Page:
So, what's the reason for all this?  Well, there are billions of people on Earth without internet.  Billions!  What's a crazy (loon-y) idea to get them internet?  Step in Project Loon from Google X and Rich DeVaul.

New Zealand was a perfect test bed because even though we have only 4 million people, 1 million of us don't even have internet.  Or, if we have it, it's crazy-expensive.  We even visited one farmer (Charles) who said that he had to pay $1400 for ONE month of satellite-internet.  Crazy! 

So, imagine a network, a mesh of balloons that spin around the earth, effortlessly handing off internet from one balloon to the next, just like the way you hand off phone service from one tower to the next as you drive.  You can see more about the tech on Google's Project Loon site at http://www.google.com/loon .

Anyhoo, I was invited along to take photos.  Google was nice enough to even officially license a few photos (thanks!). No, they didn't pay me to write a nice article.  I'm just kind of a Google fan.  Stephen Levy and Wired liked some of the more special photos too, so you can see even more in Stephen's article Wired magazine - http://www.wired.com/ .  Man, he's a cool guy.  You really get to know a dude when you're ripping through the New Zealand mountains with these crazy Kiwi pilots!

After watching the flawless launch on a chilly morning, we ended up taking a chopper to a remote farm.  There were a lot of choppers.  It was kind of like Apocalypse Google Now.

We landed and jumped off to go try out the internet.  Again, flawless.  I can only assume they had a few failed tests beforehand… they must have been working on this for a long time.  But man, it was smooth.  The family was super excited.  They were on www.Trademe.co.nz , which is the eBay of New Zealand.  The husband was looking for a new truck… his wife was not thrilled.

At lunch, the creator of the project, Rich DeVaul, told us a funny story.  I don't even know if I can repeat it, but I will.  It seems innocuous enough.  BTW, I'm not a real journalist or anything.  I'm just a guy that takes photos and likes stories.

[Queue Radiolab soundeffects] Rich is tearing down a highway in central California.  He's in his own car.  There are other Google people in there, and they are peering upwards and out the window like tornado chasers.  They have radio antennae, laptops, and all kinds of crazy Google equipment as they try to track a balloon.  At some point, they overload his alternator and they come to an unceremonious stop.  They are stranded.

Rich has to call his wife to pick them up.  She's been in the dark for years about this project, and he hasn't told her anything.  She drives hours and hours to pick them up.  He fills up her car with nerds and equipment and they sit there silently, ignoring the Fringe/X-Files nonsense that is happening in the backseat.  His lips form a line as he looks side to side innocently.  I'm not sure if that look actually happened, but it probably did.

I heard she's here at this press conference that's happening right now in Christchurch.  So now she knows everything; She's probably quite proud of him!

And, by the way, if you are here in New Zealand in Christchurch, come see me at the Festival of Flight at the Air Force Museum on Sunday! The Project Loon event is from 10am-2pm on Sunday June 16th.  There will be a lot about balloon science and stuff like that… bring the family! Here's a map:   http://goo.gl/xJ81W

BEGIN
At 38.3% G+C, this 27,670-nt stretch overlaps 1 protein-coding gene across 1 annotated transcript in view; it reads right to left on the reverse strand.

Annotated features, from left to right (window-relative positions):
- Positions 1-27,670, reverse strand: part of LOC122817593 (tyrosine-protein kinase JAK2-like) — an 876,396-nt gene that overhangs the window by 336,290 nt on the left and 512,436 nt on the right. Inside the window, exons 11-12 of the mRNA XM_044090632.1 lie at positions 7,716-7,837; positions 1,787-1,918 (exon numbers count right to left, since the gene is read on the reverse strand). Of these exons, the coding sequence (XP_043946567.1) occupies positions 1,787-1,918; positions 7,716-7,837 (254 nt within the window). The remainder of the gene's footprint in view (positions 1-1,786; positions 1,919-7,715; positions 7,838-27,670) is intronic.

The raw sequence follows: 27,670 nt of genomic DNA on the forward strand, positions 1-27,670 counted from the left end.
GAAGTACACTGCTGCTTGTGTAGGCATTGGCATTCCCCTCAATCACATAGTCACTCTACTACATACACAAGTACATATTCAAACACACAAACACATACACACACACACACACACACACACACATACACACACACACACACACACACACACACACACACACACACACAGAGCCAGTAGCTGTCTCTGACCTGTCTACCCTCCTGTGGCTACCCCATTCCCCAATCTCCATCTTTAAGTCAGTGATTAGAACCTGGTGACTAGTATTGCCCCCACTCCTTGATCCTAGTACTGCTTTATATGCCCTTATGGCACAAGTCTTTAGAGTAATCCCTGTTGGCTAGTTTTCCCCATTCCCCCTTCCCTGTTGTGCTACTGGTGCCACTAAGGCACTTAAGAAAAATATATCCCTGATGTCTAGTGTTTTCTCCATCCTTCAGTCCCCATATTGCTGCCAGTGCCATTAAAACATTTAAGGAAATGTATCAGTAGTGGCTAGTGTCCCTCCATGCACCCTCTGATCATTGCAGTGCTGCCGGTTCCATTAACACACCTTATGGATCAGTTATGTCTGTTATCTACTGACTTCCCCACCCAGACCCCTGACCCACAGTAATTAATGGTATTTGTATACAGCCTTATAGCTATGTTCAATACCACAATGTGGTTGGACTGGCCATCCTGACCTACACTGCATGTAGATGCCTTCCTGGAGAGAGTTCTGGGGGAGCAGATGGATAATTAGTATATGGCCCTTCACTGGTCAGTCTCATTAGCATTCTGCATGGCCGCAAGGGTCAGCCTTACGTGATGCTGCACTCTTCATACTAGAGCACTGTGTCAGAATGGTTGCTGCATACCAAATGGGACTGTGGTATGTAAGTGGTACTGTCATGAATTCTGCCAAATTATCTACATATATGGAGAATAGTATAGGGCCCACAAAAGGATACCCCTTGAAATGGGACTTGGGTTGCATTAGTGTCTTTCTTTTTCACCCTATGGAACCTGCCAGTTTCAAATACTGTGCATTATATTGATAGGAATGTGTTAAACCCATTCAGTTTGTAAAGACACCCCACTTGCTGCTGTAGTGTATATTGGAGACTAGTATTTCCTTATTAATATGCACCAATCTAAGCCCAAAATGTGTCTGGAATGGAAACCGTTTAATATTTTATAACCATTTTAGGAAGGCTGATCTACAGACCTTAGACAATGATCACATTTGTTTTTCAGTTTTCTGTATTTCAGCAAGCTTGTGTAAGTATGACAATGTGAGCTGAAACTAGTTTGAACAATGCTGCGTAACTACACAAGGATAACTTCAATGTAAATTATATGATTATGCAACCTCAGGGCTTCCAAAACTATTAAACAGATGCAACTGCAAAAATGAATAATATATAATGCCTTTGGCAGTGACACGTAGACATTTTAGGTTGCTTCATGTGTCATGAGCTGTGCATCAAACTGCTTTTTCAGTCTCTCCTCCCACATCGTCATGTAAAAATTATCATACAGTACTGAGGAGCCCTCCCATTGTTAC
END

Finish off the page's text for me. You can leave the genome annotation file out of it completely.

Anyway, hats off to all the engineers and team members.  It's a cool project.  It's all quite early, of course, but if they can keep iterating, it will be a really cool option to get internet everywhere.  I can see remote villages in Africa having one of those red-ballooned antennas.  I can see it forcing competitive local internet services in SE Asia to provide cheaper service and no data caps (the same way Google Fiber is disrupting competitive services).  I can see myself putting one of those antenna on my truck so I have internet no matter where I travel in New Zealand to take photos.  Man, I can't wait!

A Photo-Essay of the launch
You can click through the photos in the album below to see more!  #HolyKaw

Photo Below: The Internet floats over New Zealand. Another Google Loon Balloon makes its way towards the stratosphere, spreading internet like ambrosia dripping from Mount Olympus.
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Have him in circles
110 people
Daniel Nadasi's profile photo
Joanna Bajor's profile photo
Gowri Shanmugan's profile photo
Steve Taylor's profile photo
Jaap Kamps's profile photo
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Work
Occupation
Software Engineer
Employment
  • CeleraOne
    Software Engineer, 2014 - present
  • Queensland University of Technology
    Tutor for Systems Programming Subject, 2008 - 2011
  • Altech
    Network Administrator, Technician, 2002 - 2004
  • Chris De Vries
    Network Administration Contractor, 2004 - 2005
  • JK Tech
    Software Engineer, 2005 - 2007
  • Google
    Software Engineering Intern, 2007 - 2008
  • Marcom Projects
    Network Administration Contractor, 2002 - 2005
Basic Information
Gender
Male
Other names
Christopher M. De Vries
Story
Tagline
Software Engineer
Introduction
Cyclist, Sign Spotter, and, Science and Technology Enthusiast.
Bragging rights
Wrote a PhD thesis for fun and profit.
Education
  • Queensland University of Technology
    Computer Science, Software Engineering, Data Communications, 2004 - 2014
    BIT (software engineering and data communications with distinction), MIT (research), Ph.D. (computer science)